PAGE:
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Resume-MoveRequest -Identity viviana

Mailbox movement for Multiple Users

As per the above examples, we are just migrating a single user - But in production we need to migrate thousands of users -
All we need to do is -  Create an Input file which contains users & database details (Add database column only if we are moving users to multiple database for load balancing purpose, otherwise you can directly mention the database name - like moving single user)

Batch Name : Batch name is one of the important parameter in new move request in case if we are moving multiple mailboxes. The Batchname parameter specifies a descriptive name for moving a batch of mailboxes

I am taking input from a .CSV File --- As I am moving mailboxes to different database, included Database column as well in my input file.
Below is my Input File and saved it under C:\Project\Input.csv










As per the below script, we are just directly moving mailboxes - We can use the below important parameters as well.
-SuspendWhenReadyToComplete
-BadItemLimit

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$csvinput = Import-Csv -Path 'C:\Project\Input.csv'
Foreach ($csv in $csvinput)
{
New-MoveRequest –identity ($csv.alias) –TargetDatabase ($csv.database) -BatchName "TESTMove01"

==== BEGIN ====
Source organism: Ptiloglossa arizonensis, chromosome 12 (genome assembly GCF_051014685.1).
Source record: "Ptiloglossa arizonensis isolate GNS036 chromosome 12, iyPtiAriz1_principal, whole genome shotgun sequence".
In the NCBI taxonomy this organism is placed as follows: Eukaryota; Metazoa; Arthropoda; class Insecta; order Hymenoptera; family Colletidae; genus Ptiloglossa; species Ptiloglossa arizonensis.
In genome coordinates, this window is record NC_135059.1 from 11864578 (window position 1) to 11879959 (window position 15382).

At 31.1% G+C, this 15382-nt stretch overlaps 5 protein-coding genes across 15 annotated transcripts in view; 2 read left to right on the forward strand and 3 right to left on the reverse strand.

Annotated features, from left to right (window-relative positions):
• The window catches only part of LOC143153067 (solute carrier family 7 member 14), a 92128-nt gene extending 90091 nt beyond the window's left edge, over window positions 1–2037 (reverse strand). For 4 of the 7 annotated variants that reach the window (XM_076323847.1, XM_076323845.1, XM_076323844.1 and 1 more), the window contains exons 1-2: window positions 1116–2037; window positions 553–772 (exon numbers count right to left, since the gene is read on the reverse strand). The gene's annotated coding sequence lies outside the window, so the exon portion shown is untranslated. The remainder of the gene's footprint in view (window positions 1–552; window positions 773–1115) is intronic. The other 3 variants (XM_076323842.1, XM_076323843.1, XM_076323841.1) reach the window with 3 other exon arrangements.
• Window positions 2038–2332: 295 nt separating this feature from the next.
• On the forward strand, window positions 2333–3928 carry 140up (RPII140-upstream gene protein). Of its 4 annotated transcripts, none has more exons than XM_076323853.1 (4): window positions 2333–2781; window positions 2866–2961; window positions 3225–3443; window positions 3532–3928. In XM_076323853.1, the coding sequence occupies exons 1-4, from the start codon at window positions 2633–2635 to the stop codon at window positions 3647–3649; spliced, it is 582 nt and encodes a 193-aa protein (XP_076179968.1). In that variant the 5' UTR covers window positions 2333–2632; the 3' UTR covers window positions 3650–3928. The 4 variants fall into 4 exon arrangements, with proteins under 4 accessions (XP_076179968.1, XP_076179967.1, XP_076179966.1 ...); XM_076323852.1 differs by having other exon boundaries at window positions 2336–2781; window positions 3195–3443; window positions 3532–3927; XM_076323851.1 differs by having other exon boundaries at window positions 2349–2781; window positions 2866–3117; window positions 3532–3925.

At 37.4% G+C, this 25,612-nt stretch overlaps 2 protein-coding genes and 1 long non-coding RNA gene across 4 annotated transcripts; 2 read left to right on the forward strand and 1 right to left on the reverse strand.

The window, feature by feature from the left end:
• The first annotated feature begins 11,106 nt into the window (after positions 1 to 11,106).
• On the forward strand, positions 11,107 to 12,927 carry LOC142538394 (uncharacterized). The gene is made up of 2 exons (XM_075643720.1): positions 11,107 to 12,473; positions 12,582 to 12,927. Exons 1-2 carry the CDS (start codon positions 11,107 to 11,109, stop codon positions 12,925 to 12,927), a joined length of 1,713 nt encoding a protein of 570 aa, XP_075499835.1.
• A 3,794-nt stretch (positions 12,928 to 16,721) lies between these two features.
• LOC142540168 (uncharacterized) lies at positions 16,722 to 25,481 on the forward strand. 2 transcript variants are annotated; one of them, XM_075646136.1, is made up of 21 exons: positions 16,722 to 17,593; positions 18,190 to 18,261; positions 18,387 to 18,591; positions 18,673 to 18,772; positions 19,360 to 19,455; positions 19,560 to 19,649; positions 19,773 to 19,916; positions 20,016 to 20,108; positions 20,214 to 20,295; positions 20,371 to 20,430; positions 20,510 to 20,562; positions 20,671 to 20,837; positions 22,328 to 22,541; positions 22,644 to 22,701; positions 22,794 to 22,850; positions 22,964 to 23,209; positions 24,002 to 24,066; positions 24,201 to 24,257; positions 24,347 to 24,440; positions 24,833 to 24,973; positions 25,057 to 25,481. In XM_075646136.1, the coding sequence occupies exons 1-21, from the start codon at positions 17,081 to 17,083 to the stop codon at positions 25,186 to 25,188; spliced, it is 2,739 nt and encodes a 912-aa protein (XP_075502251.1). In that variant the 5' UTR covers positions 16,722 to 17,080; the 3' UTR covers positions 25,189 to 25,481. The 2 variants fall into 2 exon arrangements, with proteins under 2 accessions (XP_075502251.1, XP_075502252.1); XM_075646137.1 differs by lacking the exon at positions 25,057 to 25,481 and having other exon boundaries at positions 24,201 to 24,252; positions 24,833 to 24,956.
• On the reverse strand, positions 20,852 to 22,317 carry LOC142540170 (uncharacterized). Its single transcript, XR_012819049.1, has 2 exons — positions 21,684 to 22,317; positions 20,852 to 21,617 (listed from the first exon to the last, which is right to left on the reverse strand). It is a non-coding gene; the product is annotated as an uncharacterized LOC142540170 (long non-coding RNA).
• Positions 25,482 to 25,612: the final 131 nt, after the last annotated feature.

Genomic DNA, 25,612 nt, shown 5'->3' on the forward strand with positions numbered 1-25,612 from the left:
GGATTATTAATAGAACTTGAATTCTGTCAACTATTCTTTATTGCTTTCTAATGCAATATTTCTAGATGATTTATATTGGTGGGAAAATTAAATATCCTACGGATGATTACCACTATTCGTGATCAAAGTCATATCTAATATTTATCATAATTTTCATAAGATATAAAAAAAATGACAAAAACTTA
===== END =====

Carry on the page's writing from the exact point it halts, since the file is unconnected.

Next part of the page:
}

If we are moving mailboxes to the same Database, mention only Alias in CSV file and use the below script -- You need to type the database name manually in this case.
Note : We can use notepad as well if we are importing only user details - Replace Import-Csv with Get-Content cmdlet

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$csvinput = Import-Csv -Path 'C:\Project\Input.csv'
Foreach ($csv in $csvinput)
{
New-MoveRequest –identity ($csv.alias) –TargetDatabase "MDB01" -BatchName "TESTMove01"
}

Move request status


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Get-MoveRequest -BatchName "MDB01"
#-- Grid View with selected properties
Get-MoveRequest -BatchName "MDB01" | select DisplayName,Alias,Status,TargetDatabase,percentcomplete | Out-GridView

# we can use the below cmdlet as well

Get-MoveRequestStatistics -BatchName "MDB01" | select DisplayName,Alias,Status,TargetDatabase,percentcomplete | Out-GridView
<# Get-MoveRequestStatistics ::: Some of the failure messages that are returned by this cmdlet are temporary and don't indicate that a request -
has actually failed. If the Status value is Queued or InProgress,then the request is proceeding normally #>

Move request status summary


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Get-MoveRequest -BatchName "MDB01" | group status -noelement

Export your status report